Insurers and owners of the Ever Given have finally agreed to terms with the Suez Authority ending months of negotiation.
The settlement will be signed on Wednesday and will be marked by the presentation of a 75-ton tugboat, which was part of the settlement.
While the agreed figure has not been made public, the figure will be significantly lower than the original $916 million requested by the authority, which was eventually lowered to $550 million.
During the disruption, the authority said that they lost between $12 million and $15 million in earnings a day.
The ship was estimated to be carrying goods with an estimated value of $775 million in its 18,000 containers but had the potential to create more than $40 billions of trade disruption as shown by Russell’s analysis.
In the first six months of 2021, the canal earned $3bn, up 8.8% from 2020 according to the authority and the Suez Canal garnered Egypt $5.7 billion in annual revenue in 2019/20.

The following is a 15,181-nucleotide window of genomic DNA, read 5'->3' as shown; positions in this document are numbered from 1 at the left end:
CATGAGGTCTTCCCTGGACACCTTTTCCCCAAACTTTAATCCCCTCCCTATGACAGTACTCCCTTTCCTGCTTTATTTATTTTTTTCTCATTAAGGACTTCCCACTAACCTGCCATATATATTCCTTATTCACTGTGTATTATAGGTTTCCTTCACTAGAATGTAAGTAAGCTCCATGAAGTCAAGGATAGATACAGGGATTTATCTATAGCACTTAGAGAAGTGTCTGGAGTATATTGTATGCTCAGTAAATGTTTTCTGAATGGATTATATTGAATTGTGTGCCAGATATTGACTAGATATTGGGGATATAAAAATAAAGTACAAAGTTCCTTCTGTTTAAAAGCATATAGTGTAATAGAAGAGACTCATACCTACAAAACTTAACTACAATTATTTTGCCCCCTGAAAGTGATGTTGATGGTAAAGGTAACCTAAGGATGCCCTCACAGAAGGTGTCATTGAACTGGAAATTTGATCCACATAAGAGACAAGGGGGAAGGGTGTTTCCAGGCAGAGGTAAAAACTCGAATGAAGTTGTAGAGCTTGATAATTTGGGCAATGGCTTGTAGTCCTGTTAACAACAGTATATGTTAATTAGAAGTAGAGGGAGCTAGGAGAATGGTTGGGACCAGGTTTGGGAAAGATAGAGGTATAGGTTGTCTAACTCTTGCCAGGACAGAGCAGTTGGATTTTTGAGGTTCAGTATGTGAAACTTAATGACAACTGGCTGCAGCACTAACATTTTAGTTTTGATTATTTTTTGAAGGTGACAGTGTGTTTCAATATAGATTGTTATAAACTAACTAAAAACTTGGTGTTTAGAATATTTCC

While the disruption of global shipping schedules caused by the blockage was eventually cleared after several weeks, the disruption highlighted the growing issue and impact of congested shipping lanes on ship owners, corporates and (re)insurers.
This is an issue that was emphasized by the recent disruption at Yantian, which has forced many maritime and ports professionals to look for new ways to understand and manage their accumulations at port level better. This will them to ensure that they are not blindsided by such an event in the future.